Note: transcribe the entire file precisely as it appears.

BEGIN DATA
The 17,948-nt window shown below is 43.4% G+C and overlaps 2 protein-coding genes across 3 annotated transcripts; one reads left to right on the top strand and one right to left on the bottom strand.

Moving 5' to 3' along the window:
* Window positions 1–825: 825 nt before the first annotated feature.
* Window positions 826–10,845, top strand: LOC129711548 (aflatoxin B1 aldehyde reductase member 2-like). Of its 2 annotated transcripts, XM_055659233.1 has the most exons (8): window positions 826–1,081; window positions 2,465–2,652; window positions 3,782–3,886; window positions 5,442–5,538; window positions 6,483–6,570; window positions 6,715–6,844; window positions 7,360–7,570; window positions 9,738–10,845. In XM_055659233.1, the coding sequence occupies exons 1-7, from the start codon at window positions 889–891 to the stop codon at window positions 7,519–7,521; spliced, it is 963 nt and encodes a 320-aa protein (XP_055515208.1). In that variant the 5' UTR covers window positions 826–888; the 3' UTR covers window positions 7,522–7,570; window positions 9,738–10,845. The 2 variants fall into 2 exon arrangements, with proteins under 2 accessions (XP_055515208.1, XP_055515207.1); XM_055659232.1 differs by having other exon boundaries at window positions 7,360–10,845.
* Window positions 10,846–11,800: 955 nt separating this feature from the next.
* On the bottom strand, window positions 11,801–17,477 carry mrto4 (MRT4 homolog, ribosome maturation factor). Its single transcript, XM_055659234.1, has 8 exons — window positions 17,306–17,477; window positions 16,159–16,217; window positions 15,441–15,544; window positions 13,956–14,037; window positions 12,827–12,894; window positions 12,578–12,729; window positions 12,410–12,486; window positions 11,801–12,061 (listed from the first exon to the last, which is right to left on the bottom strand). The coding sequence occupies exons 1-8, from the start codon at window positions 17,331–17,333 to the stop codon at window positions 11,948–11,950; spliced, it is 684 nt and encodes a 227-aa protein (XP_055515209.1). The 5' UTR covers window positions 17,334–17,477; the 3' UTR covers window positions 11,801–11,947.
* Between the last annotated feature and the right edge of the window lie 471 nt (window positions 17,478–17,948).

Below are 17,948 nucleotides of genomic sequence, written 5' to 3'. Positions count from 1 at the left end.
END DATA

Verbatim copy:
The 17,948-nt window shown below is 43.4% G+C and overlaps 2 protein-coding genes across 3 annotated transcripts; one reads left to right on the top strand and one right to left on the bottom strand.

Moving 5' to 3' along the window:
* Window positions 1–825: 825 nt before the first annotated feature.
* Window positions 826–10,845, top strand: LOC129711548 (aflatoxin B1 aldehyde reductase member 2-like). Of its 2 annotated transcripts, XM_055659233.1 has the most exons (8): window positions 826–1,081; window positions 2,465–2,652; window positions 3,782–3,886; window positions 5,442–5,538; window positions 6,483–6,570; window positions 6,715–6,844; window positions 7,360–7,570; window positions 9,738–10,845. In XM_055659233.1, the coding sequence occupies exons 1-7, from the start codon at window positions 889–891 to the stop codon at window positions 7,519–7,521; spliced, it is 963 nt and encodes a 320-aa protein (XP_055515208.1). In that variant the 5' UTR covers window positions 826–888; the 3' UTR covers window positions 7,522–7,570; window positions 9,738–10,845. The 2 variants fall into 2 exon arrangements, with proteins under 2 accessions (XP_055515208.1, XP_055515207.1); XM_055659232.1 differs by having other exon boundaries at window positions 7,360–10,845.
* Window positions 10,846–11,800: 955 nt separating this feature from the next.
* On the bottom strand, window positions 11,801–17,477 carry mrto4 (MRT4 homolog, ribosome maturation factor). Its single transcript, XM_055659234.1, has 8 exons — window positions 17,306–17,477; window positions 16,159–16,217; window positions 15,441–15,544; window positions 13,956–14,037; window positions 12,827–12,894; window positions 12,578–12,729; window positions 12,410–12,486; window positions 11,801–12,061 (listed from the first exon to the last, which is right to left on the bottom strand). The coding sequence occupies exons 1-8, from the start codon at window positions 17,331–17,333 to the stop codon at window positions 11,948–11,950; spliced, it is 684 nt and encodes a 227-aa protein (XP_055515209.1). The 5' UTR covers window positions 17,334–17,477; the 3' UTR covers window positions 11,801–11,947.
* Between the last annotated feature and the right edge of the window lie 471 nt (window positions 17,478–17,948).

Below are 17,948 nucleotides of genomic sequence, written 5' to 3'. Positions count from 1 at the left end.